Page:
The main premise of general strain theory (GST) is that strains and stressors increase negative emotions, such as anger and depression, which ultimately influence coping—criminal and otherwise (Agnew, 1992). Though there is a lot of research in support of the core arguments of GST, gaps in the knowledge base remain. For example, most researchers have focused on particular types of strains, overlooking nontraditional forms. And though the negative impact of deviant peers on delinquency is well documented, the influence of such peers in terms of coping with negative emotionality is not well understood. This dissertation investigates the relationship between unconventional strains—teenage pregnancy and low social support—on negative outcomes. In addition, this project also examines friendship networks to see whether peer victimization increases personal involvement in violent offending. Additionally, the impact of deviant peers within the GST framework is also tested.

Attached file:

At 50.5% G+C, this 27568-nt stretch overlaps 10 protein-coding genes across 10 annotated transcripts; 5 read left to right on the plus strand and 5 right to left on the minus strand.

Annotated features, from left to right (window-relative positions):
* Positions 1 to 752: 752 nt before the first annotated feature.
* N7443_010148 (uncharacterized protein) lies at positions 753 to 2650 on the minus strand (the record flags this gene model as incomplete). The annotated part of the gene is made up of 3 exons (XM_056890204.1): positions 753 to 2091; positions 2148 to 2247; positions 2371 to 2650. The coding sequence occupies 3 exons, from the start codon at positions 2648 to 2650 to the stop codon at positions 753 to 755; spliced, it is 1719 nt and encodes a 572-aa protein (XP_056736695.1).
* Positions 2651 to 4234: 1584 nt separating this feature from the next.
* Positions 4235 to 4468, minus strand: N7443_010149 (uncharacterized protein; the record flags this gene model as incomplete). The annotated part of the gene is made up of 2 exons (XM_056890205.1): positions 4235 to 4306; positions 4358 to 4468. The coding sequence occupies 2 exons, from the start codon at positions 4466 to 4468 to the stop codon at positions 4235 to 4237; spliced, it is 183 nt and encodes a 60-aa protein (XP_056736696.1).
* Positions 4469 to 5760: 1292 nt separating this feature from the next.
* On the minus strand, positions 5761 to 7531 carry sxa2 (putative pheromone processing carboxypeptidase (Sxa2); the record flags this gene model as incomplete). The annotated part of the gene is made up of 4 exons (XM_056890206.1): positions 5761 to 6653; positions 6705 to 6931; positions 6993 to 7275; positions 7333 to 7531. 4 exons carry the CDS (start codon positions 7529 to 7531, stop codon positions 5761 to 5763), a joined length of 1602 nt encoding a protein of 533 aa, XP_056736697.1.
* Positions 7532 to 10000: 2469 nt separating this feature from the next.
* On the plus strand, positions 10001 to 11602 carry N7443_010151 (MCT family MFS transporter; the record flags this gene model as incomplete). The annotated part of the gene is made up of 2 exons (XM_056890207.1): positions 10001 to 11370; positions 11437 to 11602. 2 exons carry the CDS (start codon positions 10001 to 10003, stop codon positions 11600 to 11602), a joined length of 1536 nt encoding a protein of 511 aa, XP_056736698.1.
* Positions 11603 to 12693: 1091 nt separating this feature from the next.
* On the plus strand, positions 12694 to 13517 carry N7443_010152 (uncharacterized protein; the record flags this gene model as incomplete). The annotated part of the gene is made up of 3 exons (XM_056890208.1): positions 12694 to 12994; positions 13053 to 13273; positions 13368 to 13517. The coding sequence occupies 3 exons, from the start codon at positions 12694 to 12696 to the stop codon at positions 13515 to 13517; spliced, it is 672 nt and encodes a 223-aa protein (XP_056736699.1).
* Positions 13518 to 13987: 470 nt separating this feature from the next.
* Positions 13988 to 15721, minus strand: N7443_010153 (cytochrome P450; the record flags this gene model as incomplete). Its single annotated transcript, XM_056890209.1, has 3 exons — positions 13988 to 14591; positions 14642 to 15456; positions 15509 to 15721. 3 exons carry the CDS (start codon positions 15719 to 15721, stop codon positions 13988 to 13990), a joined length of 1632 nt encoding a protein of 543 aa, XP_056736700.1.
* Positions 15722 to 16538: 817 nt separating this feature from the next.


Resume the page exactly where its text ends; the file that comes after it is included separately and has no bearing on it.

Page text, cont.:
This dissertation uses existing data from Waves I (1994-1995) and II (1996) of the National Longitudinal Study of Adolescent to Adult Health (Add Health). The Add Health is a longitudinal, nationally representative sample of over 20,000 American adolescents who were in grades 7 through 12 during the 1994-1995 school year. Data were drawn from two sources—the in-home interview data and the social network data. Multivariate regression models are used to examine the effects of strain on a number of outcomes of theoretical interest.

The findings indicate that teenage pregnancy, peer victimization, and low social support were all associated with depressive symptoms and deviant coping. More specifically, the results from study one showed that adolescents who had experienced pregnancy were more likely to experience depressive symptoms and engage in substance use behaviors. Depression failed to mediate the relationship between pregnancy and substance use. Teenage pregnancy, depression, and deviant peers interact to amplify alcohol-related problems and marijuana use. In study two the findings revealed that peer victimization was positively related to depression and violent offending. Furthermore, the relationship between peer victimization was partially mediated by depression. Lastly, the findings from study three showed that low social support was associated with depression and delinquency. Consistent with GST, the relationship between low social support and delinquency was fully mediated by depression. Implications for practice and directions future research are discussed.